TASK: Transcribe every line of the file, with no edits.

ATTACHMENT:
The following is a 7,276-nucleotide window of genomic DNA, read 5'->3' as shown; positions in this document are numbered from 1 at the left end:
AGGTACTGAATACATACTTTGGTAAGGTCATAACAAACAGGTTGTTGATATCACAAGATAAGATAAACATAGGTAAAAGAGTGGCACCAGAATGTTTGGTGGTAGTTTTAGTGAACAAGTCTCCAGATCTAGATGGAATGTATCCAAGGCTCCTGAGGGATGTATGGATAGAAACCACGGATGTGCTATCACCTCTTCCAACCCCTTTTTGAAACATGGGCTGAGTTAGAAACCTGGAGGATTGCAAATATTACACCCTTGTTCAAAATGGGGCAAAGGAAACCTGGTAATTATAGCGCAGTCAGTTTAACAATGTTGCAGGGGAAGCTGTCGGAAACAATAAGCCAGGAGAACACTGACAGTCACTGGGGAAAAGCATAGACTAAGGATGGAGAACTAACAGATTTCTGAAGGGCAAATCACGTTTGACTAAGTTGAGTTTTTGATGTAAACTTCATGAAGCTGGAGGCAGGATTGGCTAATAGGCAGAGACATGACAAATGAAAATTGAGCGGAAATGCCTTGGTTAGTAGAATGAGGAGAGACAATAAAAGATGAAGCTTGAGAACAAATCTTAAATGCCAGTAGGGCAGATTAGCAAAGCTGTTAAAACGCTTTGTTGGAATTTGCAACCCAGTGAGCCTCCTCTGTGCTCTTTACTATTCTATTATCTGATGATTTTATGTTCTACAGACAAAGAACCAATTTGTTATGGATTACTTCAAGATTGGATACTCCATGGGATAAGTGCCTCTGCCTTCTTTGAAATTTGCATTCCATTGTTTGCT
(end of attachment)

The following is a 7,276-nucleotide window of genomic DNA, read 5'->3' as shown; positions in this document are numbered from 1 at the left end:
AGGTACTGAATACATACTTTGGTAAGGTCATAACAAACAGGTTGTTGATATCACAAGATAAGATAAACATAGGTAAAAGAGTGGCACCAGAATGTTTGGTGGTAGTTTTAGTGAACAAGTCTCCAGATCTAGATGGAATGTATCCAAGGCTCCTGAGGGATGTATGGATAGAAACCACGGATGTGCTATCACCTCTTCCAACCCCTTTTTGAAACATGGGCTGAGTTAGAAACCTGGAGGATTGCAAATATTACACCCTTGTTCAAAATGGGGCAAAGGAAACCTGGTAATTATAGCGCAGTCAGTTTAACAATGTTGCAGGGGAAGCTGTCGGAAACAATAAGCCAGGAGAACACTGACAGTCACTGGGGAAAAGCATAGACTAAGGATGGAGAACTAACAGATTTCTGAAGGGCAAATCACGTTTGACTAAGTTGAGTTTTTGATGTAAACTTCATGAAGCTGGAGGCAGGATTGGCTAATAGGCAGAGACATGACAAATGAAAATTGAGCGGAAATGCCTTGGTTAGTAGAATGAGGAGAGACAATAAAAGATGAAGCTTGAGAACAAATCTTAAATGCCAGTAGGGCAGATTAGCAAAGCTGTTAAAACGCTTTGTTGGAATTTGCAACCCAGTGAGCCTCCTCTGTGCTCTTTACTATTCTATTATCTGATGATTTTATGTTCTACAGACAAAGAACCAATTTGTTATGGATTACTTCAAGATTGGATACTCCATGGGATAAGTGCCTCTGCCTTCTTTGAAATTTGCATTCCATTGTTTGCT